Language of Materials

English

Catalog Record

A record for this collection is available in Orbis, the Yale University Library catalog

Persistent URL

https://hdl.handle.net/10079/fa/beinecke.haymarkt

Overview

The bulk of the collection consists of the papers of Illinois State's Attorney Julius S. Grinnell, who led the prosecution in the Haymarket trial in 1886-1887. These include trial evidence, notes and drafts of legal briefs, personal papers, and printed ephemera. The collection also includes a few items that were added to Grinnell's papers in the 1950s-60s by collector Frederick B. Adams. Trial evidence is chiefly in German, and consists of manuscripts, correspondence, leaflets, and other items seized from the offices of the Arbeiter-Zeitung, a publication of the International Working People's Association, with which many of the defendants were involved. The manuscripts are chiefly holograph drafts of editorials by August Spies and Michael Schwab; much of the correspondence is to Spies, including several letters from Johann Most, editor of the New York paper Die Freiheit. The evidence also includes other socialist and anarchist newspapers, as well as fragments of the bomb that exploded in Haymarket Square. Papers of the State's Attorney's Office include Grinnell's notes and drafts of legal briefs prepared for the trial and for the defense's appeal to the Illinois Supreme Court in 1887. These include a draft letter from a police spy to Lucy Parsons, Albert Parsons's wife. Also present are personal papers of Grinnell: most relate directly to the trial while others document his later career. The collection also contains printed ephemera of the socialist and anarchist movements, including a number of items relating specifically to the Haymarket affair. Among these are cabinet card photographs of six of the eight convicted men.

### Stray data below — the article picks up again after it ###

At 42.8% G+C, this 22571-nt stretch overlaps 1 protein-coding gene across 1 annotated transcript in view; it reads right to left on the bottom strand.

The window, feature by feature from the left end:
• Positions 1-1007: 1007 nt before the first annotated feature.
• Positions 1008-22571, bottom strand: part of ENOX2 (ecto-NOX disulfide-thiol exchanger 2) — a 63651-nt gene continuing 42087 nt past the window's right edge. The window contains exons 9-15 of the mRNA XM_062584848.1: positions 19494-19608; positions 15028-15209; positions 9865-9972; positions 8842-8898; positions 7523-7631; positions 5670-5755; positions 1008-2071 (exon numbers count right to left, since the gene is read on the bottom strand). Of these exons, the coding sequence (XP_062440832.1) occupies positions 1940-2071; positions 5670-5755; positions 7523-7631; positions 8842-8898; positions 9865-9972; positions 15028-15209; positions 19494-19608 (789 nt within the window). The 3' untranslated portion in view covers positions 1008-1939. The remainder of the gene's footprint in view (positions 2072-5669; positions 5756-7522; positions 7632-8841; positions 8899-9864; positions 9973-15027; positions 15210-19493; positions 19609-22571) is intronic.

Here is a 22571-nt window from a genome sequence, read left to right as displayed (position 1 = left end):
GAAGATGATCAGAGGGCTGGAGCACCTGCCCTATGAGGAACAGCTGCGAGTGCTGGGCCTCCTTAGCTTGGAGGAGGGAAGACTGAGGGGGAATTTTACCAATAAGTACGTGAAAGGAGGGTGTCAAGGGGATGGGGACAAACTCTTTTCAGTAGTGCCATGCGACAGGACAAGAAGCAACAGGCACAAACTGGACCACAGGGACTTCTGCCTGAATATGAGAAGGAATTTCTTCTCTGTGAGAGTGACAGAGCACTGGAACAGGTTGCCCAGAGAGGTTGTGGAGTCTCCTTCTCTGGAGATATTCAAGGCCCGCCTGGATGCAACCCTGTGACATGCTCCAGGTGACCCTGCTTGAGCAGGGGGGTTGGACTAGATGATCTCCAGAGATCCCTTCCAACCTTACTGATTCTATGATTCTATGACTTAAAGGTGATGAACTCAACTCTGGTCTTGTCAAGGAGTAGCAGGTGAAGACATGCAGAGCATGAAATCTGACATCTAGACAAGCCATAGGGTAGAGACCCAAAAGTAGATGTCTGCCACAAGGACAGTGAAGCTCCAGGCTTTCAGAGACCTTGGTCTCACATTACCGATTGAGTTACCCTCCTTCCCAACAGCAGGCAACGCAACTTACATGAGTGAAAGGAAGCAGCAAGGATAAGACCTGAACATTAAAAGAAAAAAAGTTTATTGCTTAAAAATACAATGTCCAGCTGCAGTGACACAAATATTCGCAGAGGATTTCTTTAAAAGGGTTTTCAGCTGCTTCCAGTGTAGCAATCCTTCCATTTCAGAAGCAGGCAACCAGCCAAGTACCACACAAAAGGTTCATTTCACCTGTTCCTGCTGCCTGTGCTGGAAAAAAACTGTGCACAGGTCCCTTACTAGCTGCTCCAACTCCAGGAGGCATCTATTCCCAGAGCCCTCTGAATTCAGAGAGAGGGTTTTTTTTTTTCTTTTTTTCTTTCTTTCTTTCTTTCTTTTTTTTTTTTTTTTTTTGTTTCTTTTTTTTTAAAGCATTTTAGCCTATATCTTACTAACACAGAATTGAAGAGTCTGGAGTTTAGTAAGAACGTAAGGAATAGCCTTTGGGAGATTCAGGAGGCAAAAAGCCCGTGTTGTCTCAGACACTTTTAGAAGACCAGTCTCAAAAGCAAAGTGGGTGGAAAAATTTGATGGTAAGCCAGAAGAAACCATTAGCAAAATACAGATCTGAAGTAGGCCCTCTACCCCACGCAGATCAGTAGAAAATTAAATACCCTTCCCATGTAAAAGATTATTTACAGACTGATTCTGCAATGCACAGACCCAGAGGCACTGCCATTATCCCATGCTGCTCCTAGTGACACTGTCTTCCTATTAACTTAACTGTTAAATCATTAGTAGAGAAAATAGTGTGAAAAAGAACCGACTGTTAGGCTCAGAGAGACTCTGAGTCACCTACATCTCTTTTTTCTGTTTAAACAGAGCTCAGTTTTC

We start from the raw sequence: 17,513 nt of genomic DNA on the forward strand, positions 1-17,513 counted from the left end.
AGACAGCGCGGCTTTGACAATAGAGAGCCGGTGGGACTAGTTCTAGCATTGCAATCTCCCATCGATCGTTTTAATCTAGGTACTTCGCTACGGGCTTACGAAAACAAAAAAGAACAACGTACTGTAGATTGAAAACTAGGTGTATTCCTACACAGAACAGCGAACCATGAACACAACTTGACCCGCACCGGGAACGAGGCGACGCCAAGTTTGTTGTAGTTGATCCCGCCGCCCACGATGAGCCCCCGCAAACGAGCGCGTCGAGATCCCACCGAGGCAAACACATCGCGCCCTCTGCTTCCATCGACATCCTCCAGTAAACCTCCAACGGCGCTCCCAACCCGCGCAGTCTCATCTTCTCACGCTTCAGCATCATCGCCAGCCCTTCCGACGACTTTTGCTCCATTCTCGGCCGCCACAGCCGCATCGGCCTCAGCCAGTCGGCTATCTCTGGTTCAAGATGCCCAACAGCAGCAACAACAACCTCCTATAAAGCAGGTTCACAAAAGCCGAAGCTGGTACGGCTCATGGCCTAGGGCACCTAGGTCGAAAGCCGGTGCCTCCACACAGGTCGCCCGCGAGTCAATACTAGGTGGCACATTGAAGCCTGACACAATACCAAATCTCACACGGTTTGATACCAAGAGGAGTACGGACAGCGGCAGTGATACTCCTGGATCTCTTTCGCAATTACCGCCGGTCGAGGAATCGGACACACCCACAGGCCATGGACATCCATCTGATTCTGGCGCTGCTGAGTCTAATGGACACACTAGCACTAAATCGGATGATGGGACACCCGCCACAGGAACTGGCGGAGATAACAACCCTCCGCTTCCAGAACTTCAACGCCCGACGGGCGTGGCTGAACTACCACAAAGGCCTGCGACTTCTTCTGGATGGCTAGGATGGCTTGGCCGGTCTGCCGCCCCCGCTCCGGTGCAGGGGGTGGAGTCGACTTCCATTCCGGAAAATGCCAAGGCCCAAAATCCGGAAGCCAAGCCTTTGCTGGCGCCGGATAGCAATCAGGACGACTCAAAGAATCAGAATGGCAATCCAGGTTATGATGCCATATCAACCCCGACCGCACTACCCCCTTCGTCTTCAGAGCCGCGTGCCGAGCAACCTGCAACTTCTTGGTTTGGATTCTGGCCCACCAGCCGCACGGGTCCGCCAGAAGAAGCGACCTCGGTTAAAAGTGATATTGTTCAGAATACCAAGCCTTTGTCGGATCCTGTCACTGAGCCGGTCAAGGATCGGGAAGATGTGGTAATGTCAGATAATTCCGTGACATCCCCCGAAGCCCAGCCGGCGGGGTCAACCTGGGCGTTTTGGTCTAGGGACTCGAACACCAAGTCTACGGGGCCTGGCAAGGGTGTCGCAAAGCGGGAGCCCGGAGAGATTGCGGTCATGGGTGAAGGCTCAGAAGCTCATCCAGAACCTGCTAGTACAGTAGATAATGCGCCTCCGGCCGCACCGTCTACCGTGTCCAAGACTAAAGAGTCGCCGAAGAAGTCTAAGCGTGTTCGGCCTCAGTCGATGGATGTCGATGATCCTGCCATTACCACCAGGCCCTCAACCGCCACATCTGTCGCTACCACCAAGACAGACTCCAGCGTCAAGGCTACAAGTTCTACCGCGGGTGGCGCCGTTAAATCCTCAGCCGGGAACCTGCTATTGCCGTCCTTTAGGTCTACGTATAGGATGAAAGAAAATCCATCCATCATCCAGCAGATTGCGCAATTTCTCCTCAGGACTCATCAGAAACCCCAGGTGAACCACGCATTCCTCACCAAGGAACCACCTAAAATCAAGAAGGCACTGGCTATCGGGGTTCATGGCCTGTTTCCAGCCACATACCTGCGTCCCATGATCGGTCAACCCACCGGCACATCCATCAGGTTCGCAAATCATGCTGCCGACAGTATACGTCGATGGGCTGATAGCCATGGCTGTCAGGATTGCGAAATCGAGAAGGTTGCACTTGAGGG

HAYMARKET CHRONOLOGY

Numerous secondary sources about the Haymarket affair exist, including two full-length monographs, and these should be consulted for a detailed history of the events documented by these papers. The chronology below is a brief summary of the events surrounding the trial.

1886 May 1: Beginning of a general strike by Chicago laborers for the eight-hour day.

1886 May 3: Police kill several striking workers during a confrontation at McCormick Reaper Works factory in Chicago.


1886 May 4: A meeting in Chicago's Haymarket Square, held to protest police violence at McCormick's, is broken up by police. A bomb is thrown into the ranks of police by an unidentified person. The police open fire on the gathering; the crowd fires back. Seven officers are fatally wounded by the bomb or by bullets; an unknown number of meeting attendees are killed and wounded.